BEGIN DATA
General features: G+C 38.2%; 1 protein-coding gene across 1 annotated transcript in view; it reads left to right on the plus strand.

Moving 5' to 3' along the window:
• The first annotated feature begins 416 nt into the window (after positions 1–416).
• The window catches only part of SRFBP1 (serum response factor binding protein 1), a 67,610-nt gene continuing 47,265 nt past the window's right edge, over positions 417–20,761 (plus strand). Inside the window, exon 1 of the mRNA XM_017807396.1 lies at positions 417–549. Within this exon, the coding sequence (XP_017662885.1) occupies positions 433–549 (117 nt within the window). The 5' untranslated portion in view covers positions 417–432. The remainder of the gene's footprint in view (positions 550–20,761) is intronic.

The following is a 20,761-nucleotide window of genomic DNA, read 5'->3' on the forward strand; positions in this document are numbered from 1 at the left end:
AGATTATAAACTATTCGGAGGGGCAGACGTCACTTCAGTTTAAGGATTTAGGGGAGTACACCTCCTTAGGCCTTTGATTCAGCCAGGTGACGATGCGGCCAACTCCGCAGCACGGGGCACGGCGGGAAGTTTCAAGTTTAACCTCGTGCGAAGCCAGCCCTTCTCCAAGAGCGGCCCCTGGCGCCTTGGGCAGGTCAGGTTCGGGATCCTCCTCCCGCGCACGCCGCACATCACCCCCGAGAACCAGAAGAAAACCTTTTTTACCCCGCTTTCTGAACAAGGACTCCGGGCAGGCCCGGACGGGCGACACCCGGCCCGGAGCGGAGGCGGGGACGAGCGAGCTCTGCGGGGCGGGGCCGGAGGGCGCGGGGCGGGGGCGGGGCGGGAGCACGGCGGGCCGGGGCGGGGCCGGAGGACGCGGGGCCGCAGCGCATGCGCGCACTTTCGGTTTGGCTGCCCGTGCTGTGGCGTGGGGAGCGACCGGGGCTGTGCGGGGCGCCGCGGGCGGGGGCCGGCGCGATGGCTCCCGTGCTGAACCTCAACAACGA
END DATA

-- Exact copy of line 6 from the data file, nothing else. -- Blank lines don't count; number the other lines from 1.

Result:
AGATTATAAACTATTCGGAGGGGCAGACGTCACTTCAGTTTAAGGATTTAGGGGAGTACACCTCCTTAGGCCTTTGATTCAGCCAGGTGACGATGCGGCCAACTCCGCAGCACGGGGCACGGCGGGAAGTTTCAAGTTTAACCTCGTGCGAAGCCAGCCCTTCTCCAAGAGCGGCCCCTGGCGCCTTGGGCAGGTCAGGTTCGGGATCCTCCTCCCGCGCACGCCGCACATCACCCCCGAGAACCAGAAGAAAACCTTTTTTACCCCGCTTTCTGAACAAGGACTCCGGGCAGGCCCGGACGGGCGACACCCGGCCCGGAGCGGAGGCGGGGACGAGCGAGCTCTGCGGGGCGGGGCCGGAGGGCGCGGGGCGGGGGCGGGGCGGGAGCACGGCGGGCCGGGGCGGGGCCGGAGGACGCGGGGCCGCAGCGCATGCGCGCACTTTCGGTTTGGCTGCCCGTGCTGTGGCGTGGGGAGCGACCGGGGCTGTGCGGGGCGCCGCGGGCGGGGGCCGGCGCGATGGCTCCCGTGCTGAACCTCAACAACGA